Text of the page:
The same punishment was adjudged to Catus Firmius, a Senator, for
having (it was alleged) assailed his sister with a false charge of
treason. Catus, as I have related, had drawn Libo into a snare and
then destroyed him by an information. Tiberius remembering this service,
while he alleged other reasons, deprecated a sentence of exile, but
did not oppose his expulsion from the Senate.

Much what I have related and shall have to relate, may perhaps, I
am aware, seem petty trifles to record. But no one must compare my
annals with the writings of those who have described Rome in old days.
They told of great wars, of the storming of cities, of the defeat
and capture of kings, or whenever they turned by preference to home
affairs, they related, with a free scope for digression, the strifes
of consuls with tribunes, land and corn-laws, and the struggles between
the commons and the aristocracy. My labours are circumscribed and
inglorious; peace wholly unbroken or but slightly disturbed, dismal
misery in the capital, an emperor careless about the enlargement of
the empire, such is my theme. Still it will not be useless to study
those at first sight trifling events out of which the movements of
vast changes often take their rise.

All nations and cities are ruled by the people, the nobility, or by
one man. A constitution, formed by selection out of these elements,
it is easy to commend but not to produce; or, if it is produced, it
cannot be lasting. Formerly, when the people had power or when the
patricians were in the ascendant, the popular temper and the methods
of controlling it, had to be studied, and those who knew most accurately
the spirit of the Senate and aristocracy, had the credit of understanding
the age and of being wise men. So now, after a revolution, when Rome
is nothing but the realm of a single despot, there must be good in
carefully noting and recording this period, for it is but few who
have the foresight to distinguish right from wrong or what is sound
from what is hurtful, while most men learn wisdom from the fortunes
of others. Still, though this is instructive, it gives very little
pleasure. Descriptions of countries, the various incidents of battles,
glorious deaths of great generals, enchain and refresh a reader’s
mind. I have to present in succession the merciless biddings of a
tyrant, incessant prosecutions, faithless friendships, the ruin of
innocence, the same causes issuing in the same results, and I am everywhere
confronted by a wearisome monotony in my subject matter. Then, again,
an ancient historian has but few disparagers, and no one cares whether
you praise more heartily the armies of Carthage or Rome. But of many
who endured punishment or disgrace under Tiberius, the descendants
yet survive; or even though the families themselves may be now extinct,
you will find those who, from a resemblance of character, imagine
that the evil deeds of others are a reproach to themselves. Again,
even honour and virtue make enemies, condemning, as they do, their
opposites by too close a contrast. But I return to my work.

In the year of the consulship of Cornelius Cossus and Asinius Agrippa,
Cremutius Cordus was arraigned on a new charge, now for the first
time heard. He had published a history in which he had praised Marcus
Brutus and called Caius Cassius the last of the Romans. His accusers
were Satrius Secundus and Pinarius Natta, creatures of Sejanus. This
was enough to ruin the accused; and then too the emperor listened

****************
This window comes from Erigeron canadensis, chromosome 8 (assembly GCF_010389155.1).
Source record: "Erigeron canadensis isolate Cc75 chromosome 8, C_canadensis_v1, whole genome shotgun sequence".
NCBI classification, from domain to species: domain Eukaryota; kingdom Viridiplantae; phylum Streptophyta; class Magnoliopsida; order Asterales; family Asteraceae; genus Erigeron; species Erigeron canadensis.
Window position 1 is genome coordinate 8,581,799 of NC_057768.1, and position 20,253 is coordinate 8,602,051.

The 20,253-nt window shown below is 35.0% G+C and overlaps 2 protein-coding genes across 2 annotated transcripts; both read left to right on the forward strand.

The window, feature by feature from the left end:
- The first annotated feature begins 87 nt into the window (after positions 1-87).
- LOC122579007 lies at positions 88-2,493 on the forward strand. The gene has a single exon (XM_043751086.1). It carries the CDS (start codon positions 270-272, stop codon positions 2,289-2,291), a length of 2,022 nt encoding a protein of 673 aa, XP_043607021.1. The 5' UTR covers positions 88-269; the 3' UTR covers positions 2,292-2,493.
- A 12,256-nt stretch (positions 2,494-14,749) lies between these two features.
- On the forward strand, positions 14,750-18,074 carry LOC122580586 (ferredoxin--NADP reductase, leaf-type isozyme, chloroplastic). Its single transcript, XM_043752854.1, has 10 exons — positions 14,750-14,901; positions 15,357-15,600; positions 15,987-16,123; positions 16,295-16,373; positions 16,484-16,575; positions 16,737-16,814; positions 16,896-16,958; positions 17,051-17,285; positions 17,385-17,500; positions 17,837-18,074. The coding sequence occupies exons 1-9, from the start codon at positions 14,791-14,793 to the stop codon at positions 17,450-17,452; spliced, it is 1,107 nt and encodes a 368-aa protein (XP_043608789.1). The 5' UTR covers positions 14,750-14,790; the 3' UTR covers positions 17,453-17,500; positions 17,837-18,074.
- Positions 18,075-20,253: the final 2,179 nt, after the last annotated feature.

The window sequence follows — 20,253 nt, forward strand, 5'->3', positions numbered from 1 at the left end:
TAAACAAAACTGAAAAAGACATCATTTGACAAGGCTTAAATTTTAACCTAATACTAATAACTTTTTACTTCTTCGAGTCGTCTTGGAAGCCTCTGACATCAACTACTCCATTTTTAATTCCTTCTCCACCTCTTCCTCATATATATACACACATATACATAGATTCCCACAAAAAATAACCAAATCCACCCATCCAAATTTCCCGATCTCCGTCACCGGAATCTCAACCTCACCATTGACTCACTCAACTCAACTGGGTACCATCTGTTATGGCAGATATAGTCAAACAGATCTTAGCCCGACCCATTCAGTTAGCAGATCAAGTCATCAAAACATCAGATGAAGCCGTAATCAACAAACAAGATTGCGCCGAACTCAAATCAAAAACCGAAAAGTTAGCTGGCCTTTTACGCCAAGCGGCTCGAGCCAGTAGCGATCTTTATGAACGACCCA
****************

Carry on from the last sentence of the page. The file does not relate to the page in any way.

with an angry frown to his defence, which Cremutius, resolved to give
up his life, began thus:-

“It is my words, Senators, which are condemned, so innocent am I of
any guilty act; yet these do not touch the emperor or the emperor’s
mother, who are alone comprehended under the law of treason. I am
said to have praised Brutus and Cassius, whose careers many have described
and no one mentioned without eulogy. Titus Livius, pre-eminently famous
for eloquence and truthfulness, extolled Cneius Pompeius in such a
panegyric that Augustus called him Pompeianus, and yet this was no
obstacle to their friendship. Scipio, Afranius, this very Cassius,
this same Brutus, he nowhere describes as brigands and traitors, terms
now applied to them, but repeatedly as illustrious men. Asinius Pollio’s
writings too hand down a glorious memory of them, and Messala Corvinus
used to speak with pride of Cassius as his general. Yet both these
men prospered to the end with wealth and preferment. Again, that book
of Marcus Cicero, in which he lauded Cato to the skies, how else was
it answered by Caesar the dictator, than by a written oration in reply,
as if he was pleading in court? The letters Antonius, the harangues
of Brutus contain reproaches against Augustus, false indeed, but urged
with powerful sarcasm; the poems which we read of Bibaculus and Catullus
are crammed with invectives on the Caesars. Yet the Divine Julius,
the Divine Augustus themselves bore all this and let it pass, whether
in forbearance or in wisdom I cannot easily say. Assuredly what is
despised is soon forgotten; when you resent a thing, you seem to recognise

“Of the Greeks I say nothing; with them not only liberty, but even
license went unpunished, or if a person aimed at chastising, he retaliated
on satire by satire. It has, however, always been perfectly open to
us without any one to censure, to speak freely of those whom death
has withdrawn alike from the partialities of hatred or esteem. Are
Cassius and Brutus now in arms on the fields of Philippi, and am I
with them rousing the people by harangues to stir up civil war? Did
they not fall more than seventy years ago, and as they are known to
us by statues which even the conqueror did not destroy, so too is
not some portion of their memory preserved for us by historians? To
every man posterity gives his due honour, and, if a fatal sentence
hangs over me, there will be those who will remember me as well as
Cassius and Brutus.”
The Annals by Tacitus